Let’s take comfort and joy from Jesus’ words to Thomas, our fellow doubter, because they are written about you and me (how cool is that?!): “Because you [Thomas] have seen me, you have believed; blessed are those who have not seen and yet have believed” (John 20:28).
Okay, your turn: What faith questions do you have? Do you view doubt as a weakness, or an opportunity for growth and exploration? If your kids have questions about God, how do you plan to handle them?
If your family is like ours, right now you’re scrambling to fill out a gazillion back-to-school forms—just as you realize that every kid’s shoes are too tight and their jeans are too short—plus you need to buy $978 worth of pencils and glue sticks. In between fears that you’ll need a second mortgage to help you pay for it all, and wondering why oh why we can’t just fill out the forms online one time for the whole family, you’re scratching your head and wondering what happened to summer.
But our kids need more than just glue sticks and non-holey jeans to get them prepared for the new year. Our children need confidence, peace, and a sense of God’s love and guiding hand as they start this new year in their life. Kids have so many questions and worries as school starts: Will I get the teacher I wanted? Will this year be really hard? Will my friends still be my friends?
Here are 13 Back-to-School Scriptures for Kids and Teens to help our families get spiritually prepared for school. I’m planning to read one or two of these scriptures every morning with my kids over the next few weeks. Armed with glue sticks, new jeans, and these back-to-school Bible verses, our kids are sure to have a great start to the year!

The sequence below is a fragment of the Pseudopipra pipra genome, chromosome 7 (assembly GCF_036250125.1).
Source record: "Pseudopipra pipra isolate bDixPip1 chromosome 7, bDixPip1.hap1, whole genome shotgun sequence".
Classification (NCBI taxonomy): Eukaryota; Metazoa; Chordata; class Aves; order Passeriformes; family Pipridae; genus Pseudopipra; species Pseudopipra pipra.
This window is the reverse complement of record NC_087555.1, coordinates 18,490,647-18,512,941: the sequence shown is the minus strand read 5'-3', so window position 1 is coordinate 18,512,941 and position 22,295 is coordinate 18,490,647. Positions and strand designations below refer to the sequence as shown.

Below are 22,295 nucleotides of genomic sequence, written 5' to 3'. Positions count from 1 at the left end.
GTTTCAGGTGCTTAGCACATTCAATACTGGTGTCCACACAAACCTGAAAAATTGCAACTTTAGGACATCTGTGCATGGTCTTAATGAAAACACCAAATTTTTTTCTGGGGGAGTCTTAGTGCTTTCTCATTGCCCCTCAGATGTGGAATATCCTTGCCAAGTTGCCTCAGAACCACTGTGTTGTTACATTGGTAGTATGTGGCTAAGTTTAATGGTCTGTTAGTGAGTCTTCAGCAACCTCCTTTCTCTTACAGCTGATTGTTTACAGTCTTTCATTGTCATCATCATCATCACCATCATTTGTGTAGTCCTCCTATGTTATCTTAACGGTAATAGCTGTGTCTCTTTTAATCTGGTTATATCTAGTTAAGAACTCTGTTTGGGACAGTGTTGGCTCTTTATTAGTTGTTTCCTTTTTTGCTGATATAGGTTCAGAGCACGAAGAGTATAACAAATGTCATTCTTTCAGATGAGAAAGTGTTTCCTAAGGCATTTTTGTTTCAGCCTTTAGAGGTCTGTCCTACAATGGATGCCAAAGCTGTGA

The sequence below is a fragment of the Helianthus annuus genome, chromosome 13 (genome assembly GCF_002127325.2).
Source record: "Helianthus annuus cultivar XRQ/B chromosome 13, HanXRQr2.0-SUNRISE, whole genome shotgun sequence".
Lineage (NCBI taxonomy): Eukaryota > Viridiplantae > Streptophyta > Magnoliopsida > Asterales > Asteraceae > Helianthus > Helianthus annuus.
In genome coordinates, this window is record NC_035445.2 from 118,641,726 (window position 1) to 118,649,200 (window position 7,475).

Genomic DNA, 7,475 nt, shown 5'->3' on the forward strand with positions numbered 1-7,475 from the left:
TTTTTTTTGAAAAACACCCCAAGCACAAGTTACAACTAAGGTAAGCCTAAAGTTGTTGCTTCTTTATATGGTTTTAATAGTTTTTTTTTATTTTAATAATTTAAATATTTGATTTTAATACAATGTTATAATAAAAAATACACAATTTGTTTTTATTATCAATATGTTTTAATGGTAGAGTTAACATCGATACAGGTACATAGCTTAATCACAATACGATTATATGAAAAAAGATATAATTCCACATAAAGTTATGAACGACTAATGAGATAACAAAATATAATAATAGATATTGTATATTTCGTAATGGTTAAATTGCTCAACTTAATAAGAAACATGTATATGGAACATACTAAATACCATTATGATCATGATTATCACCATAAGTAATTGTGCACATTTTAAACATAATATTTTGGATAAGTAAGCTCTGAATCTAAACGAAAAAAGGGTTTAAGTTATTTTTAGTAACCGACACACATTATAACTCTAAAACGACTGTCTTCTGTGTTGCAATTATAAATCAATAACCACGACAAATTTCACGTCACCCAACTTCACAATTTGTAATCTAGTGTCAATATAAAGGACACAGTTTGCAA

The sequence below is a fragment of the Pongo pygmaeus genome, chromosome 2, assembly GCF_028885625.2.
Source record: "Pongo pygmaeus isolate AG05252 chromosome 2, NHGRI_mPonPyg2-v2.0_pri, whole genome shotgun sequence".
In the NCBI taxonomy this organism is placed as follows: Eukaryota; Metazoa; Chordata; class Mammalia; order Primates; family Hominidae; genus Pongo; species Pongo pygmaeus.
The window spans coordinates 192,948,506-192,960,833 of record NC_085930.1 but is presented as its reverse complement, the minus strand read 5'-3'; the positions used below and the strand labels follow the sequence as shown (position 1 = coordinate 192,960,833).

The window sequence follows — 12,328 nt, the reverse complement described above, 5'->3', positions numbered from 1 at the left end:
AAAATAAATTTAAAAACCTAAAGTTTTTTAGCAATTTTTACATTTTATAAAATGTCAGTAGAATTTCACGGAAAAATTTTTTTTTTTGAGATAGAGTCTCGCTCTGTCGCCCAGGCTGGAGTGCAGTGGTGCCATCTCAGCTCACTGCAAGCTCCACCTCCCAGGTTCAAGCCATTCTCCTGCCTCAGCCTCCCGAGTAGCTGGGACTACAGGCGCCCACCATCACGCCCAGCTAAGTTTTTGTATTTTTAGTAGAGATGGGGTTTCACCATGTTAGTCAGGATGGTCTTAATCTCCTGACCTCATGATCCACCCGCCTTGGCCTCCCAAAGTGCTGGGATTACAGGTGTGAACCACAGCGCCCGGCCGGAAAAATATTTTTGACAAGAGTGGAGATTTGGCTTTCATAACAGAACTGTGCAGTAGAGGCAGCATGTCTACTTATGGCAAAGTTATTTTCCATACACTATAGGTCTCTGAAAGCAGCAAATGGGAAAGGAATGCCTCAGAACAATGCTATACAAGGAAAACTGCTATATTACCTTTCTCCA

When you’re afraid, or lonely, or wondering if God is with you at school
1. “The eyes of the Lord are everywhere, keeping watch on the wicked and the good.” –Proverbs 15:3
2. “Be strong and courageous. Do not be terrified; do not be discouraged, for the Lord your God will be with you wherever you go.” –Joshua 1:9
4. “This is why I tell you: Don’t worry about your life, what you will eat or what you will drink; or about your body, what you will wear. Isn’t life more than food and the body more than clothing? Look at the birds of the sky: They don’t sow or reap or gather into barns, yet your heavenly Father feeds them. Aren’t you worth more than they?Can any of you add a single cubit to his height by worrying?And why do you worry about clothes? Learn how the wildflowers of the field grow: they don’t labor or spin thread.Yet I tell you that not even Solomon in all his splendor was adorned like one of these!If that’s how God clothes the grass of the field, which is here today and thrown into the furnace tomorrow, won’t He do much more for you—you of little faith?So don’t worry, saying, ‘What will we eat?’ or ‘What will we drink?’ or ‘What will we wear?’For the idolaters eagerly seek all these things, and your heavenly Father knows that you need them.But seek first the kingdom of Godand His righteousness, and all these things will be provided for you.Therefore don’t worry about tomorrow, because tomorrow will worry about itself. Each day has enough trouble of its own.” –Matthew 6:25–34, HCSB